Identifying Achilles' heels of cancer
We study mechanisms of cross-talk between cancer cell programmes, and interactions between tumours and the environment.
We use various model systems, including normal and cancer-derived cell lines, fruit flies, zebrafish, mice and patient-derived biopsies, to identify cross-talk between cancer cell programmes, with the aim of identifying the “Achilles' heels” of cancer.
Using animal and organoid (artificial organ) models, the centre will also study how tumours interact with their microenvironment and how they affect cell metabolism both in the local tumour environment in and the whole organism.
These studies will tell us how cancer cells invade and reprogram their surrounding tissues and will also shed light on the clinically very important cancer wasting syndrome known as cachexia.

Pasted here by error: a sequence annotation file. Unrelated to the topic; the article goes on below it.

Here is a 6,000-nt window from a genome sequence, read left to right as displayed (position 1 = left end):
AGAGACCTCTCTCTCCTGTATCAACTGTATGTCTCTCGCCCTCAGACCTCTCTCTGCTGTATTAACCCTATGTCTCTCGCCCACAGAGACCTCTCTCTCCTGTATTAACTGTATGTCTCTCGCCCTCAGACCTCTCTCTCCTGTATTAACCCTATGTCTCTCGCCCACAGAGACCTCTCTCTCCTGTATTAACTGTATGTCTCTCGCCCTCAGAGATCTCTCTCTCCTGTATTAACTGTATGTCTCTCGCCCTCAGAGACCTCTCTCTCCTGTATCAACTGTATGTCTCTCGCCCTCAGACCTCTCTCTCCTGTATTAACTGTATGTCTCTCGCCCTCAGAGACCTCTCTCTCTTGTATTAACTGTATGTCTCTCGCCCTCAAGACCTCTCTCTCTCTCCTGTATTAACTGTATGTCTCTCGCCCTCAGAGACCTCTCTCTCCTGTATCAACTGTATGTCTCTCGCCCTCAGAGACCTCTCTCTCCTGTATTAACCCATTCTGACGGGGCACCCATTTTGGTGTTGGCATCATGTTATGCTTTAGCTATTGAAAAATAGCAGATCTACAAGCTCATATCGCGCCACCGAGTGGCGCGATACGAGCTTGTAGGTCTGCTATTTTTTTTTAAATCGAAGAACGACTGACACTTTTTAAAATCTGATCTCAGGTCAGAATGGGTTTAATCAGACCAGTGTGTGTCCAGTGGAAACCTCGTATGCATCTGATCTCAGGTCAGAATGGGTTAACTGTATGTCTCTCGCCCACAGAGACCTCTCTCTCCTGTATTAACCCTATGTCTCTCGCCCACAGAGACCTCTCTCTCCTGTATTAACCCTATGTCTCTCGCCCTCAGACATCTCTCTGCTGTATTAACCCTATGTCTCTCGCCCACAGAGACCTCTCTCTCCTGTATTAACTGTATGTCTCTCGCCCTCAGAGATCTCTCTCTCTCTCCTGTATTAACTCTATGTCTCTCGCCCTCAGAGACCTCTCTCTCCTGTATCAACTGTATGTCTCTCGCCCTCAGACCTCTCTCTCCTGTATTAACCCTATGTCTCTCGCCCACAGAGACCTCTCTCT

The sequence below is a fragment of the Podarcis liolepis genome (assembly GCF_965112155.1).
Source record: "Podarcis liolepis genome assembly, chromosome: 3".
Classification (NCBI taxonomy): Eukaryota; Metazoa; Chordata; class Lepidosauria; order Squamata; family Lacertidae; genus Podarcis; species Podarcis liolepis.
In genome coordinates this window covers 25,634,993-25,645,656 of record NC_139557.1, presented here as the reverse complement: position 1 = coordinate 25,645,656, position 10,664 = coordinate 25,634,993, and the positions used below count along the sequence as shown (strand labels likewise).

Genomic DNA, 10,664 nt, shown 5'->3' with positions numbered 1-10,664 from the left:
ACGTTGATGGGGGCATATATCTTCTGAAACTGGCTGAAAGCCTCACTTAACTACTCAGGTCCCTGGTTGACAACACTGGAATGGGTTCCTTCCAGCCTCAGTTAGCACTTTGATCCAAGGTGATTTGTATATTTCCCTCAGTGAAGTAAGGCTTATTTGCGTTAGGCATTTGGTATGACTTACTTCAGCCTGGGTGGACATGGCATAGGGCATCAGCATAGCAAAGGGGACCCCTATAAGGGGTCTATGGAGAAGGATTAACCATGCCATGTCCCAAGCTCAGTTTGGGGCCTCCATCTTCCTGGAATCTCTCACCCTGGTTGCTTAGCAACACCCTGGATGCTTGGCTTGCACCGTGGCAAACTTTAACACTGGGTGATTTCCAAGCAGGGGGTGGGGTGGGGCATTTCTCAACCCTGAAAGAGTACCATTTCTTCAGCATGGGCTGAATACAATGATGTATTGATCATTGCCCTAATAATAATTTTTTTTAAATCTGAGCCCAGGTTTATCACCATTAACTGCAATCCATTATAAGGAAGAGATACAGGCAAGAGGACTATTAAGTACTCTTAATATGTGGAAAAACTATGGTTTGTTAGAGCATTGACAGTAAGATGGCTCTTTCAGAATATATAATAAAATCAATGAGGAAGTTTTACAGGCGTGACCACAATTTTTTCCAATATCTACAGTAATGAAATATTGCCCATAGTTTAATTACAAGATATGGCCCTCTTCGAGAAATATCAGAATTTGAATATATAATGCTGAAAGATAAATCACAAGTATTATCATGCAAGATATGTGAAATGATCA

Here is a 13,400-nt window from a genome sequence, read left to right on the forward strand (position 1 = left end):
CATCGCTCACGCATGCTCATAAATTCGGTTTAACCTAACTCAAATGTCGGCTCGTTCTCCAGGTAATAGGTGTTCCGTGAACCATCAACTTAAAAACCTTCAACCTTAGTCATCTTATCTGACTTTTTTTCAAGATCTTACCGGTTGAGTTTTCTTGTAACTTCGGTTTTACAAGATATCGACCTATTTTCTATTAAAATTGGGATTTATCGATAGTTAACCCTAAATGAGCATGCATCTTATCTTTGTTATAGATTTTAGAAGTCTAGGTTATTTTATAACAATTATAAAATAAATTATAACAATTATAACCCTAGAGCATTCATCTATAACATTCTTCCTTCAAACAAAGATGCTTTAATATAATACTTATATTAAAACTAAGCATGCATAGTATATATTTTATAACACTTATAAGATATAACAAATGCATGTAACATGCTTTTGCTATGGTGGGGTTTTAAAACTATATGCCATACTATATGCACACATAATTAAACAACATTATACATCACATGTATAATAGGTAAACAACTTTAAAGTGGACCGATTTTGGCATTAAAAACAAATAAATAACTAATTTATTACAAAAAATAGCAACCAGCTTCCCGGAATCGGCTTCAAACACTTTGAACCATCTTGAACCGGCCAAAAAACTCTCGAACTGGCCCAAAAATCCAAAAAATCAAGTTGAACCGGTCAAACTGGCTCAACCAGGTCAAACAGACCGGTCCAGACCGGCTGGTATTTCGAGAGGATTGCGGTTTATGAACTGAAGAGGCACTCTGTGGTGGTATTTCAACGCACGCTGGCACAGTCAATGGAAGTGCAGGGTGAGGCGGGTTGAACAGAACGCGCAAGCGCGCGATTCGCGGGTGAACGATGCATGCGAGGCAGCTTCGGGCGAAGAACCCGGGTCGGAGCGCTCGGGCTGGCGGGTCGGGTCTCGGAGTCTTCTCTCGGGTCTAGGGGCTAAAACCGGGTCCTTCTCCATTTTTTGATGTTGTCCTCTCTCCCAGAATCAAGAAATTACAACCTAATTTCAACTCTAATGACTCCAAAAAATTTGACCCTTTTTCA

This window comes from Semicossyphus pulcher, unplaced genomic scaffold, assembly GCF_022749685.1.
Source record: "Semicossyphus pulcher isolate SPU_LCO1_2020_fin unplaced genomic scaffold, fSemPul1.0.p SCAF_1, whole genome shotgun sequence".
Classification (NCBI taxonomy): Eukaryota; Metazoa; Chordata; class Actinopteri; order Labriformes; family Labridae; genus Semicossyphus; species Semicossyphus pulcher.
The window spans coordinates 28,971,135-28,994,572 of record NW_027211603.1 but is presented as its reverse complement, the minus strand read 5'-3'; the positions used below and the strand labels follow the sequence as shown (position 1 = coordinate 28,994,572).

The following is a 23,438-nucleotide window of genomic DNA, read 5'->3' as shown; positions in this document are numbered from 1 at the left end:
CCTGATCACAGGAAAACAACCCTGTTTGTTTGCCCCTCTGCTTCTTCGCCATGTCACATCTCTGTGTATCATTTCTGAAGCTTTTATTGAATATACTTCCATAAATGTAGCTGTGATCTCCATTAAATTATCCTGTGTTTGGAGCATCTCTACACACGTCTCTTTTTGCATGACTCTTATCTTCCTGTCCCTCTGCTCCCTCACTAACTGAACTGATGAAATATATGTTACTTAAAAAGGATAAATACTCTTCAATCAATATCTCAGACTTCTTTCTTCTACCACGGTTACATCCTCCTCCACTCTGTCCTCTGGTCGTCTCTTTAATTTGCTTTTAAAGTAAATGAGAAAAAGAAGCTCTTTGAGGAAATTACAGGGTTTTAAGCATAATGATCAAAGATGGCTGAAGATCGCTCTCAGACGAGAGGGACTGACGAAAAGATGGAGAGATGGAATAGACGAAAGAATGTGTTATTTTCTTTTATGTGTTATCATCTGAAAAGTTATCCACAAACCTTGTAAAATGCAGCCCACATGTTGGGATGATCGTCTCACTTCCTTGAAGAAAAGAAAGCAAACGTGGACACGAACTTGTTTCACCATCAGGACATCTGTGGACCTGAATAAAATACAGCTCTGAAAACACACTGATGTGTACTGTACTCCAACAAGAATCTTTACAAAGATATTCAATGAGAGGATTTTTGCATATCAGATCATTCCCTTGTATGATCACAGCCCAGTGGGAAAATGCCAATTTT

Specific tasks include:
- Identification of mechanisms of epigenetic aberrations and cancer driver mutations
- Identification of cross-talk between membranes, cell signalling and metabolism
- Elucidating the role of membrane dynamics in genome stability and chromatin organisation
- Identification of cross-talk between cell signalling, membrane traffic and cell migration
- Identification of links between epigenetics and metabolism in tumour progression
- Characterising cross-talk between nutrient status, tumour growth and invasion
- Identification of mechanisms that link tumour growth, inflammation, metabolism and tissue wasting
- Elucidation of novel mechanisms of cancer cell invasion